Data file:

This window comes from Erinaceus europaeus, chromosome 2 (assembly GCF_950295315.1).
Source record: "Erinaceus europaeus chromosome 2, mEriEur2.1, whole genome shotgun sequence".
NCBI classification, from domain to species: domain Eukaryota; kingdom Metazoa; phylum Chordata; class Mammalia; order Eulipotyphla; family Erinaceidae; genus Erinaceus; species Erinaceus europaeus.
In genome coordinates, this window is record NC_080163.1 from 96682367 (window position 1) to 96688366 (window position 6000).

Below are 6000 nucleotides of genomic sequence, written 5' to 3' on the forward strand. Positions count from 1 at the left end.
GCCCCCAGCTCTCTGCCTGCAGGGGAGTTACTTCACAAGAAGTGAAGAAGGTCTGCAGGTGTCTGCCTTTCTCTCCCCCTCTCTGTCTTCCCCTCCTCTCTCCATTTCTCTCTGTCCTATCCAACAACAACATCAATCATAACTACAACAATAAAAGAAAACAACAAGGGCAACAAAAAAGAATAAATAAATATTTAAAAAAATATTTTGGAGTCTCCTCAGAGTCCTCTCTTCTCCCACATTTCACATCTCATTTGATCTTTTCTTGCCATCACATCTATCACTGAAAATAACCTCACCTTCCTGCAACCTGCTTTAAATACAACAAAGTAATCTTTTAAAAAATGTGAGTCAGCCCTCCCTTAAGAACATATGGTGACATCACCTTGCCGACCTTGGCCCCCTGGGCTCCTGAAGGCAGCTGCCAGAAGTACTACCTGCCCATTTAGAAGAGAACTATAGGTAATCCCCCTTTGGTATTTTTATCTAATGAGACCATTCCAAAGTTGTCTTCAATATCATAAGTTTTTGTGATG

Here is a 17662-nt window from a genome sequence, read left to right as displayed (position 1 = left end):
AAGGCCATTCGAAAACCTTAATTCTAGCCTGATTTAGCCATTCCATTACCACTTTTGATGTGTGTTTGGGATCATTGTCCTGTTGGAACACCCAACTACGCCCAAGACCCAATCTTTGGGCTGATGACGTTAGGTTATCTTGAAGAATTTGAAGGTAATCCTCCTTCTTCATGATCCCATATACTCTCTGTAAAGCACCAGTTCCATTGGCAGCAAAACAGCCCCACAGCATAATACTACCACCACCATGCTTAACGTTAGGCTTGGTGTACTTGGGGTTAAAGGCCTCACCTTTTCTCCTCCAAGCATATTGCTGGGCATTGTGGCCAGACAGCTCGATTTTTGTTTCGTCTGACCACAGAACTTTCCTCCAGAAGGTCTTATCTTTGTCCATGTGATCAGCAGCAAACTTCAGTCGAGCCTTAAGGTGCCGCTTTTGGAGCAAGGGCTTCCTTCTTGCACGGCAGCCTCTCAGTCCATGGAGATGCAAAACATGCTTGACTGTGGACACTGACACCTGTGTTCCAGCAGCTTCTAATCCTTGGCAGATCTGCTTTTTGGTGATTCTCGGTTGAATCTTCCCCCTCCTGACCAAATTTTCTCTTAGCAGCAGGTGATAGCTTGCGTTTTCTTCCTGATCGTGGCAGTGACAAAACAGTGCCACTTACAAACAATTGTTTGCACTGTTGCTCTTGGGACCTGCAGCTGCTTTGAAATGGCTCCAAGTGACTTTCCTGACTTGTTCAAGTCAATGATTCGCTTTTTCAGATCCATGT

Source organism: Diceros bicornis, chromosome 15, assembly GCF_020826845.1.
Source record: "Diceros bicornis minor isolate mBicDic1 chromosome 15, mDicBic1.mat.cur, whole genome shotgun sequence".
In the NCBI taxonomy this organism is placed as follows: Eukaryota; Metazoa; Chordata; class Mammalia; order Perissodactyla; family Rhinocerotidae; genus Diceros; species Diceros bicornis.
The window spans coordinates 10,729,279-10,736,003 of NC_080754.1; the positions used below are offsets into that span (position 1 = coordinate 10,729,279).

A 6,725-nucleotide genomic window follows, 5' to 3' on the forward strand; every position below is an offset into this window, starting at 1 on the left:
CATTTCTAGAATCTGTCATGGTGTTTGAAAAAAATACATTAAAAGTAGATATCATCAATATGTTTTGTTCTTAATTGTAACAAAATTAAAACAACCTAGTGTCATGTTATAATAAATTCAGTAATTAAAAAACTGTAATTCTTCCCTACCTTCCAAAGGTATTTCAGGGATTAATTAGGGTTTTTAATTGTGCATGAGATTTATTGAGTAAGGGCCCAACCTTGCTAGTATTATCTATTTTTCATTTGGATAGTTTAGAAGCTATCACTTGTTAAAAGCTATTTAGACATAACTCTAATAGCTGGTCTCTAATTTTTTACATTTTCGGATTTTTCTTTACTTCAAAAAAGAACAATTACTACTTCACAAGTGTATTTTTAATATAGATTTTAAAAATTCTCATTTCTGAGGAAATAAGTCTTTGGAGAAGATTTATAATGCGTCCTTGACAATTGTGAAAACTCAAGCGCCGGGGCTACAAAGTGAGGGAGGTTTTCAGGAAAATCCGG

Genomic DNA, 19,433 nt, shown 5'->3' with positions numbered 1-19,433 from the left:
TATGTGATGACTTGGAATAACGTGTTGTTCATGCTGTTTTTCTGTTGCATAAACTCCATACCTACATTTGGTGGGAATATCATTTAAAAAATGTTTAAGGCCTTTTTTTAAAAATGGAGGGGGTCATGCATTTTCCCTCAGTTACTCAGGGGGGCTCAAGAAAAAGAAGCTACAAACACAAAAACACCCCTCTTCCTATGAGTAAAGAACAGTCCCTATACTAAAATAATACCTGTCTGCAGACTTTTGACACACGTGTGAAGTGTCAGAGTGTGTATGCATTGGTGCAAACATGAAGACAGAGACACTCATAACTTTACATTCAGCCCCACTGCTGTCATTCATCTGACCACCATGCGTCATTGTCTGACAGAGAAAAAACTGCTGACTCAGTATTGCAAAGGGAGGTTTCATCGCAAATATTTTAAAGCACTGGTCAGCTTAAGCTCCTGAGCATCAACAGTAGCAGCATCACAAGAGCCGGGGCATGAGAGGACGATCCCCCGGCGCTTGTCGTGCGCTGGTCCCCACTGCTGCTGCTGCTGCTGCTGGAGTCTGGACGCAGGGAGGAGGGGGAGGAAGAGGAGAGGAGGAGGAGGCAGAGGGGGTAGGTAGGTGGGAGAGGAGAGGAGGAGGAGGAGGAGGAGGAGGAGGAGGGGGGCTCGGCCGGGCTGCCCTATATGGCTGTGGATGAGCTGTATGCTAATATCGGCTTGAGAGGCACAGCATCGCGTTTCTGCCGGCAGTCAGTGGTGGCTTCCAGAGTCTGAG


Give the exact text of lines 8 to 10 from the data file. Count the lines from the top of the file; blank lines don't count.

AAGGCCATTCGAAAACCTTAATTCTAGCCTGATTTAGCCATTCCATTACCACTTTTGATGTGTGTTTGGGATCATTGTCCTGTTGGAACACCCAACTACGCCCAAGACCCAATCTTTGGGCTGATGACGTTAGGTTATCTTGAAGAATTTGAAGGTAATCCTCCTTCTTCATGATCCCATATACTCTCTGTAAAGCACCAGTTCCATTGGCAGCAAAACAGCCCCACAGCATAATACTACCACCACCATGCTTAACGTTAGGCTTGGTGTACTTGGGGTTAAAGGCCTCACCTTTTCTCCTCCAAGCATATTGCTGGGCATTGTGGCCAGACAGCTCGATTTTTGTTTCGTCTGACCACAGAACTTTCCTCCAGAAGGTCTTATCTTTGTCCATGTGATCAGCAGCAAACTTCAGTCGAGCCTTAAGGTGCCGCTTTTGGAGCAAGGGCTTCCTTCTTGCACGGCAGCCTCTCAGTCCATGGAGATGCAAAACATGCTTGACTGTGGACACTGACACCTGTGTTCCAGCAGCTTCTAATCCTTGGCAGATCTGCTTTTTGGTGATTCTCGGTTGAATCTTCCCCCTCCTGACCAAATTTTCTCTTAGCAGCAGGTGATAGCTTGCGTTTTCTTCCTGATCGTGGCAGTGACAAAACAGTGCCACTTACAAACAATTGTTTGCACTGTTGCTCTTGGGACCTGCAGCTGCTTTGAAATGGCTCCAAGTGACTTTCCTGACTTGTTCAAGTCAATGATTCGCTTTTTCAGATCCATGT

Source organism: Diceros bicornis, chromosome 15, assembly GCF_020826845.1.
Source record: "Diceros bicornis minor isolate mBicDic1 chromosome 15, mDicBic1.mat.cur, whole genome shotgun sequence".